Expecting extroverts to “better relate to introverts” or trying to get them to do so is wishful thinking.

      As an old saying goes: “Never try to teach a pig to sing. You will only end up irritating the pig.”

      OTOH, you CAN teach yourself to cope with living in a world of extroverts. Attaining assertiveness is part of learning how to cope with the forwardness and adversity that extroverts often advance. I suggest that you focus on coping with the predominant world of extroverts, rather than wishing for publication of a tract that might change them.

      “If you want to change the world, begin with yourself.”

      You can never change yourself from being an introvert into being an extrovert. That simply can’t be done and it’s not my intent in quoting the phrase. What I’m trying to convey is that you can learn to cope with living in a world of extroverts. ;-)

  8. Mo on 05.07.2013 at 18:23 (Reply)

    I am adult HP fan and am nearly done reading the series for the, I think it’s 3rd or 4th time.

    I admit I inwardly squealed when I read this. She’s one of us! I sure hope you can get an interview with her!

    1. Red Dog on 05.07.2013 at 21:33 (Reply)

      What does the phrase “adult HP fan” refer to?

      Apparently Emma Watson is a currently popular actress. What is it that makes an adult squeal (inwardly) at reading the words of a young actress?

      I am an adult and I am also an introvert, but I don’t squeal (inwardly or outwardly) - because I think that being an adult and/or being an introvert has nothing to do with the enjoyment of immaturity (being the delayed attainment of maturity), or possibly expressed by squealing. Perhaps extroverts also squeal in delight of her as well.

      So - she, and you, and we all may be introverted, but IMO not all introverts squeal. Not all introverts are immature. Immaturity is usually outgrown over time. ***But introversion is an immutable trait that can never be outgrown.***

      There is no connection between introversion and other attributes, be they attractive or unattractive.

      Consider this: close to 50% of the people you meet or see in daily life, including those who are stars in the media ARE introverts. Some talk about it or promote themselves with it, and some don’t. What does it matter?

      1. Red Dog on 05.07.2013 at 21:42 (Reply)

        I Googled the plot of this movie and found that there are many many psychological problems presented in it, other than introversion.

        Introversion is a trait of close to 50% of the human population. Introversion is not to be confused or equated with psychological problems.

        1. Mo on 05.07.2013 at 21:53 (Reply)

          @ Red Dog

          What on earth are you on about? The only one here talking about psychological problems is you. Seems like you are the one with such problems, judging from your rude comments to me, plus the fact that you have Google the plot of “this movie”.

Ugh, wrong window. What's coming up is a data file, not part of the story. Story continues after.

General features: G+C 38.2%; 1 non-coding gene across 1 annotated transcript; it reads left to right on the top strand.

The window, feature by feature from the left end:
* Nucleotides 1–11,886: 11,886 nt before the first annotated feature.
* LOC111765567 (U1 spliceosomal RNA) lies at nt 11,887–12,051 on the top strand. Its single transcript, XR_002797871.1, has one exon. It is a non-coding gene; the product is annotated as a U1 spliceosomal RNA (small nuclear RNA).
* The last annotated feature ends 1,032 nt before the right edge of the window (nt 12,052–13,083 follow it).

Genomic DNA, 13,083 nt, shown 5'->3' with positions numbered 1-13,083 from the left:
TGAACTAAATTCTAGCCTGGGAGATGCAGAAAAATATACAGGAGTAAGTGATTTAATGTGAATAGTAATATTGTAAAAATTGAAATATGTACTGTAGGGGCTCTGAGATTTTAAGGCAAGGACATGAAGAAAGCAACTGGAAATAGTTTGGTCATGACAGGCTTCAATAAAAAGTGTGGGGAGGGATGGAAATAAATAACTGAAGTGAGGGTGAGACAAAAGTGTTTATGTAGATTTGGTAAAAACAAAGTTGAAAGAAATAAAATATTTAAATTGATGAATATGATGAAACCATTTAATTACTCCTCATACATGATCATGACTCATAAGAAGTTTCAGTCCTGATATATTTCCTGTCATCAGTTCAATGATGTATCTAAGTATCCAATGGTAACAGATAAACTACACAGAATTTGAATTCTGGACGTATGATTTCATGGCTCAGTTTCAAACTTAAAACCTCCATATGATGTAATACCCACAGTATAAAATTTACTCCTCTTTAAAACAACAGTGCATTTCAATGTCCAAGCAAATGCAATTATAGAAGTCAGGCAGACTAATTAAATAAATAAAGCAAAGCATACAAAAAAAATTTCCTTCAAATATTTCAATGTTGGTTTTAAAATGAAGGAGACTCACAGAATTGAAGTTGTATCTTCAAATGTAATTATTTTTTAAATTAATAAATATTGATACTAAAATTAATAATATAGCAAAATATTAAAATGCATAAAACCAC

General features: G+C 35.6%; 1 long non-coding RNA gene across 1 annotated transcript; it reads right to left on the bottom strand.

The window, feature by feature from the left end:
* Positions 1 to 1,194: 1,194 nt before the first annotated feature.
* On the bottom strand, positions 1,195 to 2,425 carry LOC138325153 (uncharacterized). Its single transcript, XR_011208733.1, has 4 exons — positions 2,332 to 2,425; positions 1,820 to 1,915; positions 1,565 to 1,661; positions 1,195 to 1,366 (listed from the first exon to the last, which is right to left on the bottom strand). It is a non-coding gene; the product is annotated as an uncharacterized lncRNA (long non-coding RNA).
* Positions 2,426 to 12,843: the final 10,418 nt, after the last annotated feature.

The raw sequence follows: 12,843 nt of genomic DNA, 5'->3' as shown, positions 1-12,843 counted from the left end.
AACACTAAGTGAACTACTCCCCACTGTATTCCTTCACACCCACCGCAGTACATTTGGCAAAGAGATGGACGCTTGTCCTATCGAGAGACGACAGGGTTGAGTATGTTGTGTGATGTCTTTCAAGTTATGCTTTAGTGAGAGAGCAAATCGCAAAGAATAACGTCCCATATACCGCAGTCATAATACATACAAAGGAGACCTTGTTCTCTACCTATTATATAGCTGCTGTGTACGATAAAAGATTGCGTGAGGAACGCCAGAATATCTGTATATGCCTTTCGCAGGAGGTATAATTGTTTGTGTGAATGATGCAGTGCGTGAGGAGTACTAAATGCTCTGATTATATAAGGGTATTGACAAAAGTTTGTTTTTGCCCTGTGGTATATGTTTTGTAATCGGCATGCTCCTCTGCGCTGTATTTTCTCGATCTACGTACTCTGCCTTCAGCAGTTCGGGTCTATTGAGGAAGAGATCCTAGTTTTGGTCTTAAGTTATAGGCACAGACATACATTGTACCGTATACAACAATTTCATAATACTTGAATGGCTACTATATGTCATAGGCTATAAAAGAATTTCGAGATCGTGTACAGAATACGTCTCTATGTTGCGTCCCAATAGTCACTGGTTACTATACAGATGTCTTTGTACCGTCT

1. Red Dog on 06.07.2013 at 10:52 (Reply)

            Here’s the quote from Emma Watson herself: “Quiet discusses how extroverts in our society are bigged up so much, and if you’re anything other than an extrovert you’re made to think there’s something wrong with you. That’s like the story of my life.”

            We all have psychological problems, whether we want to admit it or not, but their degree of severity and our ability to cope successfully with them is what matters. The important point is that being introverted is NOT a psychological problem. That’s the central message of the book, Quiet, and acknowledged in the remainder of Ms. Watson’s quote.

            Many introverts have other problems that they think are related to their introversion. It simply isn’t the case. And there is nothing nasty about my saying that.

            You are showing defensiveness in taking my comments personally. I haven’t seen her movie, which is why I needed to Google it. The plot as described does have characters exhibiting many psychological problems.

            Ms. Watson can endorse Susan’s book, and that’s fine. But it doesn’t mean that Ms. Watson’s film is about introversion, even though she admits she is an introvert. Nor does it mean that all introverts will necessarily enjoy a film about characters who have other problems.

            If you want to be a fan of Ms. Watson and her movies, that’s fine. But it’s really off the topic of this board, which is about introversion.

      2. Mo on 05.07.2013 at 21:48 (Reply)

        Good grief! What a load of nastiness toward a perfect stranger who’s done nothing to you. You don’t even appear to know who Emma Watson is or what Harry Potter is, so why are you bothering to comment here at all? (Especially when your comment makes so little sense anyway.)

        1. Red Dog on 06.07.2013 at 10:54 (Reply)

          My response appears above.

  9. JUstHadTo on 30.07.2013 at 08:58 (Reply)

    I love Emma Watson and reading this about her just makes me love her even more. She is very endearing:).

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Quiet: The Book

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Bill Gates names "The Power of Introverts" one of his all-time favorite TED Talks.

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QUIET has been voted the best nonfiction book of 2012
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1. There’s a word for “people who are in their heads too much”: thinkers.

2. Our culture rightly admires risk-takers, but we need our “heed-takers” more than ever.

3. Solitude is a catalyst for innovation.